Noble gases hydrogen nitrogen carbon monoxide carbon dioxide hydrogen sulfide* ammonia* hydrogen halides* saturated hydrocarbons Activation after use is required.

Ethylene can also be purified according to the invention from oxygen, with activation after use, but the temperature range between 45C and +200C cannot be used, because in this range polyethylene is formed.

The term gases is used herein to include vapors of materials which are normally liquid. Examples of liquid media, from which oxygen can be removed according to the invention are: saturated hydrocarbons, aromatic hydrocarbons and ethers.

Oxygen can be removed from gases and liquids according to the present invention practically quantitatively. For example, after passing air at room temperature through a chromium-containing chemisorption agent, a gas practically free from oxygen was obtained, the oxygen content of which was below 1 part per million, namely below the limit detectable by mass spectrometer. The German Patent No. 965,634 states that by the use of catalysts described therein, oxygen can be very efficiently removed. For comparison, a mixture of oxygen and nitrogen was passed over such a catalyst and subsequently the nitrogen thus purified was allowed to pass through a chromium-containing mass embodying the present invention. By this step a considerable amount of oxygen could be still removed from the preliminarily purified nitrogen.

Regeneration of chemisorption agents whose capacity is exhausted due to loading with oxygen, can be brought about by the same treatment as described above for the preparation of masses embodying the invention. By such regeneration, the original take-up capacity for oxygen is restored. Thereby, the above described color-change can be utilized in determining the end of the regeneration treatment. If the media, from which the oxygen present therein. is supposed to be removed, are reducing gases of the type to be used in the above described reducing treatment for the preparation of chemisorption agents, the process can be carried out continuously without the necessity of regenerating the chemisorption agent. In such a case, the gas is contacted at temperatures equal to those stated above for the treatment with reducing gases during preparation of the chemisorption agents. It is not known whether under the conditions first a chemisorption of the oxygen by the mass and subsequently a regeneration by the reducing gas takes place, or whether both reactions take place simultaneously. It has been found, however, that the efficiency of the mass in thereby preserved, so that this embodiment can be considered as the combustion of the reducing gas by oxygen and the mass acts as if it were a catalyst. In some cases the combustion product can be left without disadvantage in the gas treated, but it can be removed by conventional steps, if necessary. The continuous procedure of carrying out the invention can be applied also to gases which are not suitable, or only little suitable, for the reducing treatment in producing the chemisorption agent, but are oxidized by oxygen in the presence of chemisorption agents of the present invention under conditions of that kind.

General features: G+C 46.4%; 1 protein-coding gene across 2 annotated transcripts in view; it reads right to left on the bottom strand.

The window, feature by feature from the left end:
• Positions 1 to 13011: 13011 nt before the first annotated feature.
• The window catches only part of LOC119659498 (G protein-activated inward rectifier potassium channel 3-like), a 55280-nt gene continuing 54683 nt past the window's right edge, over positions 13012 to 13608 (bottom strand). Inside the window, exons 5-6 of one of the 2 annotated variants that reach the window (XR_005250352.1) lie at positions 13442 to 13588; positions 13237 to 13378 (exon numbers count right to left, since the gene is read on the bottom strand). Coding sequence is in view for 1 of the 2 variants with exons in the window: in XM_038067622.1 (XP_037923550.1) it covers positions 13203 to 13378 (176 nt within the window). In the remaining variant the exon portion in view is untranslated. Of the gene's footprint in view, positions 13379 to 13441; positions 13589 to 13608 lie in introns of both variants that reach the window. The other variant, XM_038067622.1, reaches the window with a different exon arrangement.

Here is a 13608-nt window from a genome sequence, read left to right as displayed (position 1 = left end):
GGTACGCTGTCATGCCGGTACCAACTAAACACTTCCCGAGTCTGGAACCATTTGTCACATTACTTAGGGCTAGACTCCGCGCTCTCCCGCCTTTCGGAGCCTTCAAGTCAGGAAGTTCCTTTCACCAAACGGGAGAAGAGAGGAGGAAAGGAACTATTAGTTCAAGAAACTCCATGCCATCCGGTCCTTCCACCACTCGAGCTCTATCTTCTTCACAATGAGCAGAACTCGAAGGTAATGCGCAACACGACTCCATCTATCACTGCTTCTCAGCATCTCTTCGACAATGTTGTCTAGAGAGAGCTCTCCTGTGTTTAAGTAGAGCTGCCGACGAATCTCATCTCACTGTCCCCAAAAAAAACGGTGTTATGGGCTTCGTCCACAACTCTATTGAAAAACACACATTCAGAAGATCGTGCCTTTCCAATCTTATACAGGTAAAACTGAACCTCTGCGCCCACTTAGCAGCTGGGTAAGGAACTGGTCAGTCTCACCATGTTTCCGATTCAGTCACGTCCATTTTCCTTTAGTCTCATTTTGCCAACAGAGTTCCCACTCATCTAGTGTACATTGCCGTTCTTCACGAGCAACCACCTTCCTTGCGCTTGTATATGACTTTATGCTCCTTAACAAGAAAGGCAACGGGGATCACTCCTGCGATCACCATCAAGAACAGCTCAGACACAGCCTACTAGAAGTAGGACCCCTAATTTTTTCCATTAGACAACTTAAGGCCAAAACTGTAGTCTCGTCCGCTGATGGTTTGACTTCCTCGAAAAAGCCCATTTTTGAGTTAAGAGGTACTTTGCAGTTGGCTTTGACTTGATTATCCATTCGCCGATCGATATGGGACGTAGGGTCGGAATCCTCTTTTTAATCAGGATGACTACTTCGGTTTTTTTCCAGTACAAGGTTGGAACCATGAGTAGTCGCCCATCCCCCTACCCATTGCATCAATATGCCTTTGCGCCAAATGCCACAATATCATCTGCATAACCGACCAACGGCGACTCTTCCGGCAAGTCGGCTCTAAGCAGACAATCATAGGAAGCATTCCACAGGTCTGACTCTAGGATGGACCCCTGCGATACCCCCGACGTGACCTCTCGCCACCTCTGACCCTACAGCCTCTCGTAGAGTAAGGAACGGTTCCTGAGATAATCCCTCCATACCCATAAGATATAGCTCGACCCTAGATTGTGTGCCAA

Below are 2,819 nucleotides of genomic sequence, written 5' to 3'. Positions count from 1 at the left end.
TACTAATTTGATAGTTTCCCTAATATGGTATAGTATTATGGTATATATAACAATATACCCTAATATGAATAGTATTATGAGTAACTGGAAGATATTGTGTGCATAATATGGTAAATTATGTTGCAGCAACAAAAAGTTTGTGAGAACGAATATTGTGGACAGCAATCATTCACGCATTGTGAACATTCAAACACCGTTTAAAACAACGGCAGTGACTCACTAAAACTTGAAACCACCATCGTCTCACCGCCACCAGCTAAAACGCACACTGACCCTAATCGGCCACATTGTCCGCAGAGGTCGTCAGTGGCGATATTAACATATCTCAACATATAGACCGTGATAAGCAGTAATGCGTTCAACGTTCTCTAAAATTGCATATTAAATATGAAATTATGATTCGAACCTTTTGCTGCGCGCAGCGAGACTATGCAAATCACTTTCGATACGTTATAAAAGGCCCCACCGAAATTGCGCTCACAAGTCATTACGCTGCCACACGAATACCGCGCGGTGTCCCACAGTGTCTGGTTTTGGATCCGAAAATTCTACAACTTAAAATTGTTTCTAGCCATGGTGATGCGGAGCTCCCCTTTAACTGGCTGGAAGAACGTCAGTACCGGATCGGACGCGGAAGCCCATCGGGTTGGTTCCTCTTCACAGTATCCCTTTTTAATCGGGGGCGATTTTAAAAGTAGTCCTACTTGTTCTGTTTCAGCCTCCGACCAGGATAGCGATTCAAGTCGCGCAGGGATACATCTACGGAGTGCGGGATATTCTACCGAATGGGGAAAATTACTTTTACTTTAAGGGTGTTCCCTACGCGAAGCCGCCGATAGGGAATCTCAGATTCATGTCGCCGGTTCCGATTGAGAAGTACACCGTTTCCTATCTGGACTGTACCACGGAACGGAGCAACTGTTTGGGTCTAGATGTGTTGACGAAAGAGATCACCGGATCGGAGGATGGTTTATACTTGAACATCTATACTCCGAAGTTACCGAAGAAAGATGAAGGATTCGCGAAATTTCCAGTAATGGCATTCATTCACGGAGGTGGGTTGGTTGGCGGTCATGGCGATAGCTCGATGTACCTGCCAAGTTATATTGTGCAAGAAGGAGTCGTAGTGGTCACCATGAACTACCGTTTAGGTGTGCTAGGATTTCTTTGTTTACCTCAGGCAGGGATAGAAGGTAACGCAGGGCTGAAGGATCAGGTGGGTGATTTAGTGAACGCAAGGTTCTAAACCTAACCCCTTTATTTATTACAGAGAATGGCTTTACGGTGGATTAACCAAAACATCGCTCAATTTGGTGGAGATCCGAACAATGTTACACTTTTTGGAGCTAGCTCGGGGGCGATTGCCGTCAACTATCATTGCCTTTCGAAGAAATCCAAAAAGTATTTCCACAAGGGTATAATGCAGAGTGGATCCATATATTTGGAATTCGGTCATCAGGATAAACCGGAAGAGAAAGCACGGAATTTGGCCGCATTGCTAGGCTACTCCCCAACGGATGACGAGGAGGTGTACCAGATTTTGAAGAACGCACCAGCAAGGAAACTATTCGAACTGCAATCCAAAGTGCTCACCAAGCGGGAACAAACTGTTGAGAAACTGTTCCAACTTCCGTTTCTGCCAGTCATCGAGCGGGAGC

Many of the here described chemisorption agents have a long life period and can be repeatedly loaded and regenerated by simple reduction. After extensive use, however, reactivation with oxygen or an oxygencontaining inert gas at elevated temperature may be appropriate, under conditions equal to those described above in connection with the preparation of the masses. This can be done, for example, in order to remove coatings which have been formed on the chemisorption agents after extensive use and many diminish their efficiency. After reactivation with oxygen, still the above described treatment with reducing gases must, of course, be carried out, prior to use. How many times a chemisorption agent can be loaded and subsequently regenerated by simple reduction before reactivation with oxygen is necessary, depends also on the nature of the gas used for reduction, as can be seen from Table The process of the invention can be used, for exam- 65 pie, for purifying gases or liquids from admixtures of oxygen. Such purification is necessary if, for instance, the presence of oxygen has a disturbing influence due to its chemical reactivity. Thereby, frequently an extraordinarily low oxygen concentration is required and III. thereby the expense of purification becomes constantly higher with increasing requirements with reference to Table H the concentration of oxygen. As the chemisorption agents are very easily available and nevertheless capal 2 3 4 ble to remove oxygen with extraordinary efficiency, it Metal Addition of Activation Color of the pargcularly advantageoys 9 p y the process of the Aqueous with Air at Activated invention to gases or IlqUldS, in which the oxygen con 50mm of Form 10 tent is relatively low, but does not meet the require- Ti C13 500C whiwyeuowish ments of practice. Such after-purification is necessary, V th t do White for example, in noble gases which are produced on 883 g8 commercial scale and used in large amounts, for in- .I 3 Mo Numb/too, do, while stance in arc welding with a protective gas, as inert gas Mn Mnmoalz -9 filling in incandescent lamps, as vehicles of the passage Re Re O-, do. white 15 f d f h d f d. t. 1 Fe Femom red 0 current an 0 t 6 pro uctlon o ra 1a ton 1n ow- Ni t o z black-grown pressure discharge lamps and high pressure discharge 5 7 Reduction Color after Minimum Remarks lamps, as fuse gas in mercury vapor lamps and sodium with Co at Reduction Temperature vapor lamps or in electronic c1rcu1t components, for i g example rectifiers. Nitrogen produced on large-scale 2 350C blue 20C reversible must be likewise freed from its oxygen content for g 's f lfg 32- many of its applications. Nitrogen is the most fre- 250C blue) l90C do: quently used protective or inert gas. For example, in gig? s y- 3 3; 3 the production of nylon nitrogen free from oxygen IS gray-green o. 300C b1ack bmwn 150C do, 2 5 needed 1n large amounts for the reaction of adipic acid 250C black 120C do. with hexamethylene diamrne and as a protective gas 0 4 3 C gmy'gree C during spinning. Further examples are: tempering of After desorption of CO by N, (violet-blue previously) alloy'steel anneahng a Stream of nltliogen free At 20C slow reaction with Color Change to brown f oxygen and th u of n trogen as carrier gas for 3Q trace elements which are introduced into germanium Table "I crystals in the manufacture of diodes and transistors and also in the production of semiconductors of highest Reduction of masses furnished with Chromium, it It ill h im d that ppli mi f th with various gases: i.